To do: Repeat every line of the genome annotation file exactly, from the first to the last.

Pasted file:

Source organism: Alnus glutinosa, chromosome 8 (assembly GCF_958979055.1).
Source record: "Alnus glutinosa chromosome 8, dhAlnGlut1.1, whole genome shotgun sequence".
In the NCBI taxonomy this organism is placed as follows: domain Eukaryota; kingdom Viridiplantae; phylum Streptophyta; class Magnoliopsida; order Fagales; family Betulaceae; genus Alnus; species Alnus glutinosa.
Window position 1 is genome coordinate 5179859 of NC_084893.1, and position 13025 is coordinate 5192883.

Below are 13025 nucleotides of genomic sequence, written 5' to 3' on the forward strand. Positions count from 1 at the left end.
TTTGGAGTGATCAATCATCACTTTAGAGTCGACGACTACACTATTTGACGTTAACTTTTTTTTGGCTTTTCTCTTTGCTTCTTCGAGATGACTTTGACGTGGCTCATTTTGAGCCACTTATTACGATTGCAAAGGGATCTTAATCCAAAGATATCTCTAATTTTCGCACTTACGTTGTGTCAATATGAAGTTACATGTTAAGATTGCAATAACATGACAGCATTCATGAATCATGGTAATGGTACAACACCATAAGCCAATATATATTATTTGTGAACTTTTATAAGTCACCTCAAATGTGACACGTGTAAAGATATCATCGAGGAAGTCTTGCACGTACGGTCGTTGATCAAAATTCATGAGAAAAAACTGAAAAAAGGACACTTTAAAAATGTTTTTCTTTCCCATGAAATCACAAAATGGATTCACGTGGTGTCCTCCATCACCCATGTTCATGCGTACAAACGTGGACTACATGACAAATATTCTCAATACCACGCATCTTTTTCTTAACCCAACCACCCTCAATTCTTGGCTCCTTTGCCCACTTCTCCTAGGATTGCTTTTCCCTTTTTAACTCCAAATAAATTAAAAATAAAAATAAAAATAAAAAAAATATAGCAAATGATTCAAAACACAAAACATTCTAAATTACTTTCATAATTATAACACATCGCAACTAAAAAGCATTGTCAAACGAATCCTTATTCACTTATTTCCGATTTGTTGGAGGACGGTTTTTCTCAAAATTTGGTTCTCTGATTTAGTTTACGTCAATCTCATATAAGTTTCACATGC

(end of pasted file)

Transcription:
Source organism: Alnus glutinosa, chromosome 8 (assembly GCF_958979055.1).
Source record: "Alnus glutinosa chromosome 8, dhAlnGlut1.1, whole genome shotgun sequence".
In the NCBI taxonomy this organism is placed as follows: domain Eukaryota; kingdom Viridiplantae; phylum Streptophyta; class Magnoliopsida; order Fagales; family Betulaceae; genus Alnus; species Alnus glutinosa.
Window position 1 is genome coordinate 5179859 of NC_084893.1, and position 13025 is coordinate 5192883.

Below are 13025 nucleotides of genomic sequence, written 5' to 3' on the forward strand. Positions count from 1 at the left end.
TTTGGAGTGATCAATCATCACTTTAGAGTCGACGACTACACTATTTGACGTTAACTTTTTTTTGGCTTTTCTCTTTGCTTCTTCGAGATGACTTTGACGTGGCTCATTTTGAGCCACTTATTACGATTGCAAAGGGATCTTAATCCAAAGATATCTCTAATTTTCGCACTTACGTTGTGTCAATATGAAGTTACATGTTAAGATTGCAATAACATGACAGCATTCATGAATCATGGTAATGGTACAACACCATAAGCCAATATATATTATTTGTGAACTTTTATAAGTCACCTCAAATGTGACACGTGTAAAGATATCATCGAGGAAGTCTTGCACGTACGGTCGTTGATCAAAATTCATGAGAAAAAACTGAAAAAAGGACACTTTAAAAATGTTTTTCTTTCCCATGAAATCACAAAATGGATTCACGTGGTGTCCTCCATCACCCATGTTCATGCGTACAAACGTGGACTACATGACAAATATTCTCAATACCACGCATCTTTTTCTTAACCCAACCACCCTCAATTCTTGGCTCCTTTGCCCACTTCTCCTAGGATTGCTTTTCCCTTTTTAACTCCAAATAAATTAAAAATAAAAATAAAAATAAAAAAAATATAGCAAATGATTCAAAACACAAAACATTCTAAATTACTTTCATAATTATAACACATCGCAACTAAAAAGCATTGTCAAACGAATCCTTATTCACTTATTTCCGATTTGTTGGAGGACGGTTTTTCTCAAAATTTGGTTCTCTGATTTAGTTTACGTCAATCTCATATAAGTTTCACATGC